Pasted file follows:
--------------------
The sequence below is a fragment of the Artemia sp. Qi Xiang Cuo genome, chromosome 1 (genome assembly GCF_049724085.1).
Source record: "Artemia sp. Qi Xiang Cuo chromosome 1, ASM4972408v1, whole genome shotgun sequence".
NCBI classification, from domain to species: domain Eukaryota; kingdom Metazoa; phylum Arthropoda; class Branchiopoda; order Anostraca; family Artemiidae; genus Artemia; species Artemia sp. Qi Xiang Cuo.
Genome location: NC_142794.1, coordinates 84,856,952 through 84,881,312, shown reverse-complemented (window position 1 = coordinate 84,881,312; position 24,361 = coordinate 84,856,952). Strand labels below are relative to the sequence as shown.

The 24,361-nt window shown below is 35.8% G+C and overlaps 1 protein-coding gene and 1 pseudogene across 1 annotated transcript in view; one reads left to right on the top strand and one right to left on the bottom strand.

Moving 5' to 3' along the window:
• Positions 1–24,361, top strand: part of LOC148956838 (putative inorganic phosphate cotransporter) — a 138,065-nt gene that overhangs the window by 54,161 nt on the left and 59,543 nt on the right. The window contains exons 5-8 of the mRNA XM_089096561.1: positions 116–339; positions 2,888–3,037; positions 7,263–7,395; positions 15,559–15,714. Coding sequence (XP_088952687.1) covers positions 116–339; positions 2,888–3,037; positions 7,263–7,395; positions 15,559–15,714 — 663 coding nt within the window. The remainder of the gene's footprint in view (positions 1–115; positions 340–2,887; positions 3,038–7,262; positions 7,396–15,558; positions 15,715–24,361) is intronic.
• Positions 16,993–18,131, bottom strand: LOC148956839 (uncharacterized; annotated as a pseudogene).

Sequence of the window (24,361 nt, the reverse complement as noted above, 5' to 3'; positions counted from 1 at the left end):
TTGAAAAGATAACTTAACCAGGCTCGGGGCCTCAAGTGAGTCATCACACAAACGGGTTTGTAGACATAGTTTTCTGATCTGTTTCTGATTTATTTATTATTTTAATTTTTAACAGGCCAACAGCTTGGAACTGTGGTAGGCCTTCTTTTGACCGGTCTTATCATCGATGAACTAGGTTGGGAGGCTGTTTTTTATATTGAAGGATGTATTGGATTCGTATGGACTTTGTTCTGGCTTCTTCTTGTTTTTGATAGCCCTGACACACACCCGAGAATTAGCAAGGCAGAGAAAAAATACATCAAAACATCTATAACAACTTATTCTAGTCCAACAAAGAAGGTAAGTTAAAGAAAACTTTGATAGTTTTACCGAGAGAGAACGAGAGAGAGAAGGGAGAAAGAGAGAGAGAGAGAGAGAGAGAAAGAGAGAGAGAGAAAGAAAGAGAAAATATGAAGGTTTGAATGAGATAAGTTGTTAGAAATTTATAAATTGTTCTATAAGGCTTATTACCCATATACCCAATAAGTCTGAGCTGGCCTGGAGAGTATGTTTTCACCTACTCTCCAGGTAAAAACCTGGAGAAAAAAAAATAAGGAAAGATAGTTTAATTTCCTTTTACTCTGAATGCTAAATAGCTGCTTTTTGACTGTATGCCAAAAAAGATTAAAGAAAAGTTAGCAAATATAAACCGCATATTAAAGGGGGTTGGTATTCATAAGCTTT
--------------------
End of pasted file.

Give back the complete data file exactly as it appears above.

The sequence below is a fragment of the Artemia sp. Qi Xiang Cuo genome, chromosome 1 (genome assembly GCF_049724085.1).
Source record: "Artemia sp. Qi Xiang Cuo chromosome 1, ASM4972408v1, whole genome shotgun sequence".
NCBI classification, from domain to species: domain Eukaryota; kingdom Metazoa; phylum Arthropoda; class Branchiopoda; order Anostraca; family Artemiidae; genus Artemia; species Artemia sp. Qi Xiang Cuo.
Genome location: NC_142794.1, coordinates 84,856,952 through 84,881,312, shown reverse-complemented (window position 1 = coordinate 84,881,312; position 24,361 = coordinate 84,856,952). Strand labels below are relative to the sequence as shown.

The 24,361-nt window shown below is 35.8% G+C and overlaps 1 protein-coding gene and 1 pseudogene across 1 annotated transcript in view; one reads left to right on the top strand and one right to left on the bottom strand.

Moving 5' to 3' along the window:
• Positions 1–24,361, top strand: part of LOC148956838 (putative inorganic phosphate cotransporter) — a 138,065-nt gene that overhangs the window by 54,161 nt on the left and 59,543 nt on the right. The window contains exons 5-8 of the mRNA XM_089096561.1: positions 116–339; positions 2,888–3,037; positions 7,263–7,395; positions 15,559–15,714. Coding sequence (XP_088952687.1) covers positions 116–339; positions 2,888–3,037; positions 7,263–7,395; positions 15,559–15,714 — 663 coding nt within the window. The remainder of the gene's footprint in view (positions 1–115; positions 340–2,887; positions 3,038–7,262; positions 7,396–15,558; positions 15,715–24,361) is intronic.
• Positions 16,993–18,131, bottom strand: LOC148956839 (uncharacterized; annotated as a pseudogene).

Sequence of the window (24,361 nt, the reverse complement as noted above, 5' to 3'; positions counted from 1 at the left end):
TTGAAAAGATAACTTAACCAGGCTCGGGGCCTCAAGTGAGTCATCACACAAACGGGTTTGTAGACATAGTTTTCTGATCTGTTTCTGATTTATTTATTATTTTAATTTTTAACAGGCCAACAGCTTGGAACTGTGGTAGGCCTTCTTTTGACCGGTCTTATCATCGATGAACTAGGTTGGGAGGCTGTTTTTTATATTGAAGGATGTATTGGATTCGTATGGACTTTGTTCTGGCTTCTTCTTGTTTTTGATAGCCCTGACACACACCCGAGAATTAGCAAGGCAGAGAAAAAATACATCAAAACATCTATAACAACTTATTCTAGTCCAACAAAGAAGGTAAGTTAAAGAAAACTTTGATAGTTTTACCGAGAGAGAACGAGAGAGAGAAGGGAGAAAGAGAGAGAGAGAGAGAGAGAGAAAGAGAGAGAGAGAAAGAAAGAGAAAATATGAAGGTTTGAATGAGATAAGTTGTTAGAAATTTATAAATTGTTCTATAAGGCTTATTACCCATATACCCAATAAGTCTGAGCTGGCCTGGAGAGTATGTTTTCACCTACTCTCCAGGTAAAAACCTGGAGAAAAAAAAATAAGGAAAGATAGTTTAATTTCCTTTTACTCTGAATGCTAAATAGCTGCTTTTTGACTGTATGCCAAAAAAGATTAAAGAAAAGTTAGCAAATATAAACCGCATATTAAAGGGGGTTGGTATTCATAAGCTTT